Government transparency advocates were pleased, and some were surprised, when a proposed bill designed to strengthen Oklahoma’s Open Meetings Act passed the Senate Judicial Committee recently.
Senate Bill 1497, by Sen. David Holt, R-Oklahoma City, would allow citizens who are denied access to public meetings to bring civil lawsuits, and if the court rules in favor, to collect attorney’s fees. A continuing resolution has already been filed.
Should the legislation pass into law, it would become effective Nov. 1 this year.
Moulton: Sovereignty is John Ross’ legacy
When describing the Cherokee people, the words “well-educated” and “independent” may come to mind. Those attributes were principles held most dear by John Ross, principal chief of the Cherokees from 1828-1866.
Dr. Gary Moulton, University of Nebraska Thomas C. Sorensen emeritus professor of American history, discussed Ross’ history during a presentation at the Tahlequah Armory Municipal Center Thursday. The event was organized by the history department at Northeastern State University.
The bear facts
A joint project linking two state agencies with researchers at Oklahoma State University is gathering the “bear facts” on a growing population in the northeastern part of the state.
A six-year study on black bears in Cherokee, Adair and Sequoyah counties is being conducted as a precursor to possible establishment of a controlled hunting season in Green Country. The Oklahoma Department of Wildlife Conservation, Oklahoma Cooperative Fish and Wildlife Research Unit, and Department of Natural Resource Ecology and Management of Oklahoma State University have partnered for the endeavor.
Drug task force seizes K2 at a Tahlequah house
The District 27 Drug and Violent Crimes Task Force seized between $200 and $300 worth of synthetic drugs during a bust Friday.
The Tahlequah Police Department and the Cherokee Nation Marshal Service were also in on the raid. Members of the task force hope the seizure will aid in an ongoing investigation to find larger suppliers.
“We received information that sales were being made from a residence off Choctaw Street,” said Michael Moore, task force director. “Further investigation led to a state search warrant based on the federal Schedule I list of drugs.”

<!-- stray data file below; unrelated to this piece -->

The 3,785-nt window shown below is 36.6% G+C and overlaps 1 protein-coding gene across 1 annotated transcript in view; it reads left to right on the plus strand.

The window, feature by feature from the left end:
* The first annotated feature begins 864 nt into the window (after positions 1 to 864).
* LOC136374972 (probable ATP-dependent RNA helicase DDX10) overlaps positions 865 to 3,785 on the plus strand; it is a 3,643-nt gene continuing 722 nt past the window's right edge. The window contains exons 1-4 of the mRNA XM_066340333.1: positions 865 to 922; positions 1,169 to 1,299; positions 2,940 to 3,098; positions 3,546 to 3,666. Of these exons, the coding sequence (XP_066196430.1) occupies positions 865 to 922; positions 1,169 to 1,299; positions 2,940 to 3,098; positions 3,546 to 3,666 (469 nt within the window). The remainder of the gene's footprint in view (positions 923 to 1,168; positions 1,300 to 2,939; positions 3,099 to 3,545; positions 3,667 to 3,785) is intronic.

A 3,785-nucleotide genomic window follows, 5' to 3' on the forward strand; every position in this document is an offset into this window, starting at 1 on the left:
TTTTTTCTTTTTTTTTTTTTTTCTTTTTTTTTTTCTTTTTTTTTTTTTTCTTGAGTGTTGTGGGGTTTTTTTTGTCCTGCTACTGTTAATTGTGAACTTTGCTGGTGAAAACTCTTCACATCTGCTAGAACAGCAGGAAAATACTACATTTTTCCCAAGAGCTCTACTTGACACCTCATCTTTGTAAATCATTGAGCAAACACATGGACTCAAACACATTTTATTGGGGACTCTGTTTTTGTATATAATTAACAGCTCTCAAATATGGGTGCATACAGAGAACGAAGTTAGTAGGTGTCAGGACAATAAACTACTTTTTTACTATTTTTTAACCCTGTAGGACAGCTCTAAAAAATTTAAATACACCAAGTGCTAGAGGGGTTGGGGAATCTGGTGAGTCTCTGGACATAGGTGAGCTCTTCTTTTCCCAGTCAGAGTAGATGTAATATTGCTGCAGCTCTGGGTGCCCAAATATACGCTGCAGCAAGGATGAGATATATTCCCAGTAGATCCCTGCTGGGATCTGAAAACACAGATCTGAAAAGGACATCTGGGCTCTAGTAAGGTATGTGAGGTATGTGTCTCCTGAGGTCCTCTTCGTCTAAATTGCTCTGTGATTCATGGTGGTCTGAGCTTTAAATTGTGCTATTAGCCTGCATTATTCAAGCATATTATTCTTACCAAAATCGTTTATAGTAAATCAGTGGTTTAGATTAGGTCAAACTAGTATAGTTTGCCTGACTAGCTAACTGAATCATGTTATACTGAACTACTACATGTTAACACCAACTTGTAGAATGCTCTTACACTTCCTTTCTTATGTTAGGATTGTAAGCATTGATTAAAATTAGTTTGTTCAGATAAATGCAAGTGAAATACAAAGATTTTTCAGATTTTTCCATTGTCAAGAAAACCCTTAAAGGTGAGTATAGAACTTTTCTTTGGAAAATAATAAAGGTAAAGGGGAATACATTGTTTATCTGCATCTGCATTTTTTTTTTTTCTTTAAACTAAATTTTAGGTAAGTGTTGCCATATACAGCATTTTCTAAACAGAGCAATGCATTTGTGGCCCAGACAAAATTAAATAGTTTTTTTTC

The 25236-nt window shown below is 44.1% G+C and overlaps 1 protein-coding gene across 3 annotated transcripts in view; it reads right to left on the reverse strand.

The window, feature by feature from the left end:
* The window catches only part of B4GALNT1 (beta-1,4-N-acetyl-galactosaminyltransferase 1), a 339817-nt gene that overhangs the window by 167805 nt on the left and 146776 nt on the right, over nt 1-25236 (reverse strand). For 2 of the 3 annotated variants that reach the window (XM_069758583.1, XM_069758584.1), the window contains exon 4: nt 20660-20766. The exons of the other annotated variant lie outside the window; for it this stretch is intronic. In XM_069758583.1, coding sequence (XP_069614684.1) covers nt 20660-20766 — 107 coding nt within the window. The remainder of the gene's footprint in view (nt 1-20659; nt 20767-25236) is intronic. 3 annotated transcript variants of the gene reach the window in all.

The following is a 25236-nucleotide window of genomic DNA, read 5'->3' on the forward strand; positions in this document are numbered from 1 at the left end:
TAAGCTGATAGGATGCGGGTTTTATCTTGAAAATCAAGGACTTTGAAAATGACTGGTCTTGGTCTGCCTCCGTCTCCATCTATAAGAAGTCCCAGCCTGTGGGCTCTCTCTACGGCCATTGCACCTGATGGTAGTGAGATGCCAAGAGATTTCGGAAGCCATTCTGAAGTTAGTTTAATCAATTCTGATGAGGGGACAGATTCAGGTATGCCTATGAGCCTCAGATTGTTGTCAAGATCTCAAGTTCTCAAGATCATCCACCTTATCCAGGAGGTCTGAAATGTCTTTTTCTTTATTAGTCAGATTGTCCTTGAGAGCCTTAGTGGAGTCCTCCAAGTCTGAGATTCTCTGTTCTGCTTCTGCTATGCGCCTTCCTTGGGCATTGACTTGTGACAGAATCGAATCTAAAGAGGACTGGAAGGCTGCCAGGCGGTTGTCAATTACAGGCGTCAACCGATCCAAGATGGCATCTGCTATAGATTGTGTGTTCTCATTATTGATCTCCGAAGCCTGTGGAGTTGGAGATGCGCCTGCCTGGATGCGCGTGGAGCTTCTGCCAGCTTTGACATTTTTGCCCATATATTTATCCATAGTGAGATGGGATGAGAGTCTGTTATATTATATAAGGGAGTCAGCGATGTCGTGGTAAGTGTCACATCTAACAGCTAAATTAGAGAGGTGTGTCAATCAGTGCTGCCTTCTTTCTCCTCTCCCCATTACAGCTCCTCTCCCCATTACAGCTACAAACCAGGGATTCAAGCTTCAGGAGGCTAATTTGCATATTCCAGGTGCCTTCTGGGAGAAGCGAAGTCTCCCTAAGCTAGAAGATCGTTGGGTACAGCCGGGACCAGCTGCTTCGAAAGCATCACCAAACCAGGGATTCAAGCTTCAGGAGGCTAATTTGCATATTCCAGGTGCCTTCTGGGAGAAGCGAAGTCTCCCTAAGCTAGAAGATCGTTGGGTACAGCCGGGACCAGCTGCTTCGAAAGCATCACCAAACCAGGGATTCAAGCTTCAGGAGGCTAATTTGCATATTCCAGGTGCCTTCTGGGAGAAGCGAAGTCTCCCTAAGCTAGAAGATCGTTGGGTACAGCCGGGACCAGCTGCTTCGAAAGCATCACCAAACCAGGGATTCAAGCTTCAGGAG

Citizens can report sight obstructions to city
On Feb. 25-26, the Tahlequah Fire Department responded to motor vehicle accidents at South Muskogee Avenue and South Street, and since that time, a few citizens have expressed concern about the sight lines at the intersection.
A visit to the intersection showed that, for traffic westbound on South, the view south down Muskogee is partially obstructed by shrubbery and a tree that appear to be on private property.
Spears: OSRC should help boost business
In a little over 25 years, Arrowhead Resort owner Jack Spears has grown his business from being the smallest float operator on the Illinois River to the second-largest, and he’d like to continue on that path.
Spears believes tourism is vital to the Tahlequah area. He says if the Oklahoma Scenic Rivers Commission would eliminate a zoning issue along the river, both the agency and his own business would reap the benefits.
Spears recently asked the OSRC to consider doing away with recreational floating zones. Commercial flotation device licenses are granted to operators in each area for a total of 3,900 licenses.
Last-place swine earns top sale bid
Local businessmen drew regional attention through a record-setting bid of $10,000 at the Cherokee County Spring Livestock Show last Saturday, but now they say they don’t want the recognition.
The annual show, which ends with a premium sale featuring top winners, is a fundraiser for local FFA and 4-H participants. Proceeds help cover the animals’ expenses or are used for future projects or showings. Community members, organizations and businesses bid on the livestock, but it is not a purchase. The children showing get to keep their animals.